5. Thyroid Peroxidase Antibodies

[Lab Range: <9 IU/mL, Optimal Range <9 IU/mL] &

6. Thyroglobulin Antibodies

[Lab Range: ≤1 IU/mL, Optimal Range ≤1 IU/mL]

Thyroid peroxidase (TPO) is an enzyme made in the thyroid gland and aids with the production of thyroid hormones. Thyroglobulin is a glycoprotein produced predominantly by the thyroid gland and also acts as a substrate for the production of T3 and T4 hormones. When the immune system places antibodies (or flags to tell the immune system where to attack) on these thyroid components, it is an indication that an autoimmune thyroid condition is occurring. Normally, the immune system has self-tolerance with the ability to distinguish the body’s own tissue from problematic pathogens (disease causing bugs). When autoimmunity occurs, this indicates the immune system has gone rogue and can no longer distinguish problematic pathogens from normal cells and tissues.

7. RBC Zinc

[Lab Range: 9.0-14.7 mg/L, Optimal Range 13-14.7 mg/L]

8. RBC Selenium

[Lab Range: 120-300 mcg/L, Optimal Range 255-300 mcg/L]

9. Vitamin A

[Lab Range: 38-98 mcg/dL, Optimal Range 68-98 mcg/dL]

There are multiple nutrients involved with thyroid production and function. Zinc and selenium are two essential nutrients that are vital for the production of thyroid hormones and the conversion of inactive T4 to active T3. Zinc and vitamin A, along with exercise, help to improve cell sensitivity which allows the cells to take in the active hormone to use for metabolism. Vitamin A also activates the gene that regulates TSH production. When evaluating zinc and selenium labs, it is important to get red blood cell (RBC) markers. RBC levels tell you where the nutrients have been over the last few months as opposed to standard levels that just let you know where you are that day. My favorite test to evaluate nutrition status is the Genova Nutreval. This is a highly comprehensive nutrition panel that uses both blood and urine to assess vitamins, minerals, fats, proteins, and heavy metals among several other markers. Testing for deficiencies is an excellent way to make sure your thyroid and other organs have the nutrition that is necessary to function at full capacity. If you are low in specific nutrients, check out the Nutrient Specific Food Guide on my website which gives you a list of foods that are high in specific vitamins, minerals, fats, and proteins.

10. Ferritin

[Lab Range: 20-345 ng/mL, Optimal Range 70-150 ng/mL]

Ferritin is one of the most common lab values I come across where levels are low, and people are miserable. Ferritin is a protein that stores the majority of the iron that is not being utilized within red blood cells or muscle cells. Iron is essential for thyroid hormone production, but beyond that, low iron levels also contribute to many of the symptoms that often get blamed on low thyroid function. Having extreme fatigue, hair loss, shortness of breath, a weakened immune system, among several other problematic symptoms can all be seen with low iron. I typically find that people with a ferritin below 50 ng/ml are symptomatic, but I shoot for optimal levels between 70-150 ng/mL. Another thing to know about ferritin is that it is also what we call an acute phase reactant. This means that if you have systemic inflammation your ferritin will often be elevated. Too little or too much iron is not a good thing. This is why it is important to get a full iron panel that includes ferritin to make sure you are within that ideal range.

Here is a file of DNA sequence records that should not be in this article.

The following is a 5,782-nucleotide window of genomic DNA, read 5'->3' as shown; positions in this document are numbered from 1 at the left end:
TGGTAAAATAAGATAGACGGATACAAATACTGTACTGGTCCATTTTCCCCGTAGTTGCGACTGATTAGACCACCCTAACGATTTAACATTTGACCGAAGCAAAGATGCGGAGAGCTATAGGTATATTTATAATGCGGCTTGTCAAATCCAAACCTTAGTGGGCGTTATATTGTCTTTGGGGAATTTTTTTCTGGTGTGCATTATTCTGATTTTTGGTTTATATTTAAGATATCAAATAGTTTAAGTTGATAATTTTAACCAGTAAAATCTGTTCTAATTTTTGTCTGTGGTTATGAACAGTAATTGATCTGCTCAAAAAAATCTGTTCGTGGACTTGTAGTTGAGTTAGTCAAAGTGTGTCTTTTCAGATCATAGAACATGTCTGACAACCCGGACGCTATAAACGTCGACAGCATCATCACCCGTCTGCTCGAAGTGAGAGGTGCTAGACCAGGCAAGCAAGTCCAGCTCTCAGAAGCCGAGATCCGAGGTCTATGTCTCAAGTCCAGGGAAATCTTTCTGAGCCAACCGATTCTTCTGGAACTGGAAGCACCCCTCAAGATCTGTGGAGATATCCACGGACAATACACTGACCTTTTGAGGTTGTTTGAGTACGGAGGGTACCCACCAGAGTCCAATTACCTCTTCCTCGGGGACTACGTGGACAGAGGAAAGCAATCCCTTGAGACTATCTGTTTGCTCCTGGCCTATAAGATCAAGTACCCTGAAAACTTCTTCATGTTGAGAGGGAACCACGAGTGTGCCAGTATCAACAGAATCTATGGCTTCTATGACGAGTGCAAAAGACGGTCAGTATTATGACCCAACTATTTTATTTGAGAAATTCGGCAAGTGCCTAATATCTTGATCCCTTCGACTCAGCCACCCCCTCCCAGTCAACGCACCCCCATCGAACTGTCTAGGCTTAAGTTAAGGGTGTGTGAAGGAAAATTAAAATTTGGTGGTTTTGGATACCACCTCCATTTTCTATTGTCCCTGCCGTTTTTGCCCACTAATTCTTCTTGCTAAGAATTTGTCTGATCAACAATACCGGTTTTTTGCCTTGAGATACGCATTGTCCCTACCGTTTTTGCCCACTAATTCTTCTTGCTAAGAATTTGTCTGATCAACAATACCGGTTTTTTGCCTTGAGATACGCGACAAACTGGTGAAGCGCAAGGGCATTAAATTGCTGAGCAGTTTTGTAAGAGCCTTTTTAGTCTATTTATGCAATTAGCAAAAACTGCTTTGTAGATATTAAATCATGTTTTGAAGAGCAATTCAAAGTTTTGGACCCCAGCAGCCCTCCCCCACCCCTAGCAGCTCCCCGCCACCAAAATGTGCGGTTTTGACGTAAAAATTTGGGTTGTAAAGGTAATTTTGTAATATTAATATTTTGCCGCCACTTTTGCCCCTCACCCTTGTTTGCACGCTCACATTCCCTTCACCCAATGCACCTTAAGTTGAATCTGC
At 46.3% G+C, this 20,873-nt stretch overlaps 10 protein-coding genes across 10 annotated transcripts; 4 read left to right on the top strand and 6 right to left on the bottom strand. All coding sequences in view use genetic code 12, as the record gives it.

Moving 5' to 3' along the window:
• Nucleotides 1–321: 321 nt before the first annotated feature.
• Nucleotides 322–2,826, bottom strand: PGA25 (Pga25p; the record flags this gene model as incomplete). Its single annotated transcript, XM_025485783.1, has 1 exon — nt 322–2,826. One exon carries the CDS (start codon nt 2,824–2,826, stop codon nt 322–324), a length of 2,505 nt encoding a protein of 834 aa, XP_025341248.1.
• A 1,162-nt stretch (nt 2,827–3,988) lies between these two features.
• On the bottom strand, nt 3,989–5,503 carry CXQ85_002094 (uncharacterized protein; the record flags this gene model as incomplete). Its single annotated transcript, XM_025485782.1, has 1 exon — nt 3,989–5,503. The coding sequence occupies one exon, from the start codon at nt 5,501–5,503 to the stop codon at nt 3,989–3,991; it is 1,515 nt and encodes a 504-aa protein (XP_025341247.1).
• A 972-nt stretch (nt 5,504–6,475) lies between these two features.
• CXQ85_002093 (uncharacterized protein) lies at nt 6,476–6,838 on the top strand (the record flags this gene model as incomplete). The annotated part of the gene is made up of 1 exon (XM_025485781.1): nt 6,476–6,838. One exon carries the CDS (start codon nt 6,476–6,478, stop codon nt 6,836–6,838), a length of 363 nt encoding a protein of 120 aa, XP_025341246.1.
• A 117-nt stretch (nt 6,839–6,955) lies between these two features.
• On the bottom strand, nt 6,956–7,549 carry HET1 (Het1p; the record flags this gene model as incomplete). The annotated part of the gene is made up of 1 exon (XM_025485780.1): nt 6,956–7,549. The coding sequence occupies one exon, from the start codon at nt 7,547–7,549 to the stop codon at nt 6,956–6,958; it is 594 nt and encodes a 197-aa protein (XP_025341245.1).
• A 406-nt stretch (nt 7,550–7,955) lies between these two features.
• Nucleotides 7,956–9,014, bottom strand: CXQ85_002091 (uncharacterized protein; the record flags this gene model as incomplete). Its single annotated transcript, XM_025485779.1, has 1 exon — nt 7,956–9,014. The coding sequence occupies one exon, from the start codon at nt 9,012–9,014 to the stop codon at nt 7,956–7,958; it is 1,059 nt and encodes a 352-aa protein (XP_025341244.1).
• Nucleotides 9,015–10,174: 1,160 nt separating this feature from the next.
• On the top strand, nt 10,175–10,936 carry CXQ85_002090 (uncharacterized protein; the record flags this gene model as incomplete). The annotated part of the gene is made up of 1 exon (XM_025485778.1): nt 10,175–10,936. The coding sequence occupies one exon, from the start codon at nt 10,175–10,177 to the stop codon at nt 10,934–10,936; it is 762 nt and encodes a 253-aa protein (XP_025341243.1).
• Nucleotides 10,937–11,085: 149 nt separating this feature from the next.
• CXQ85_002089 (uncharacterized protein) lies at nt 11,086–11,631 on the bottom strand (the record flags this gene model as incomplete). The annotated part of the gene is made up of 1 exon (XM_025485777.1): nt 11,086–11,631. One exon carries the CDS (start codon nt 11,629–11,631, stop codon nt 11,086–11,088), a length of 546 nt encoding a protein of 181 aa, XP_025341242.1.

11. Iodine Random Urine

[Lab Range: 34-523 mcg/L, Optimal Range 100-300 mcg/L]

Iodine has to be one of the most controversial thyroid labs out there. For starters, there is no perfect test available for iodine. The iodine test I tend to rely on in my practice is a urine iodine level. I find this to be fairly accurate and reproducible. Without adequate iodine, the thyroid progressively enlarges and develops a goiter or nodules in an attempt to keep up with demand for thyroid hormone production. What is confusing about iodine therapy is the fact that some practitioners believe that very high super physiologic doses of iodine are essential to treating various thyroid disorders whereas others completely disagree with this approach. How do I approach iodine therapy? As I explained above, we know that iodine is essential to thyroid hormone production. With that being said, I am a strong believer that our Creator knew what he was doing and designed a pretty spectacular piece of art. My goal with therapy is to use laboratory testing to guide iodine replacement in an attempt to achieve optimal levels, and preferably with food sources.

It is important to remember that the thyroid is extremely complex and true balance often involves assessing and treating multiple factors. Sometimes the thyroid hormones are not being produced in adequate amounts. In other instances, they are not getting converted appropriately; and sometimes the hormones are present and in the correct forms, but receptor sensitivity issues prevent the hormones from traveling into the cells. I hope you find these ranges helpful in assessing your thyroid health. Remember that this is just a piece of the puzzle. When it comes to thyroid health, each person can have optimal levels that vary slightly depending on the individual situation. If you have a thyroid problem that you want to get to the root of, I would love to partner with you on your journey to optimal health.

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About the Author: Dr. Seth Osgood is a Doctor of Nursing Practice, Board Certified Family Nurse Practitioner and Institute of Functional Medicine (IFM) Certified Practitioner. Dr. Osgood received his post-graduate training in Functional Medicine through the IFM and from working with Dr. Amy Myers. He has helped people from around the world improve their health utilizing a Functional Medicine approach.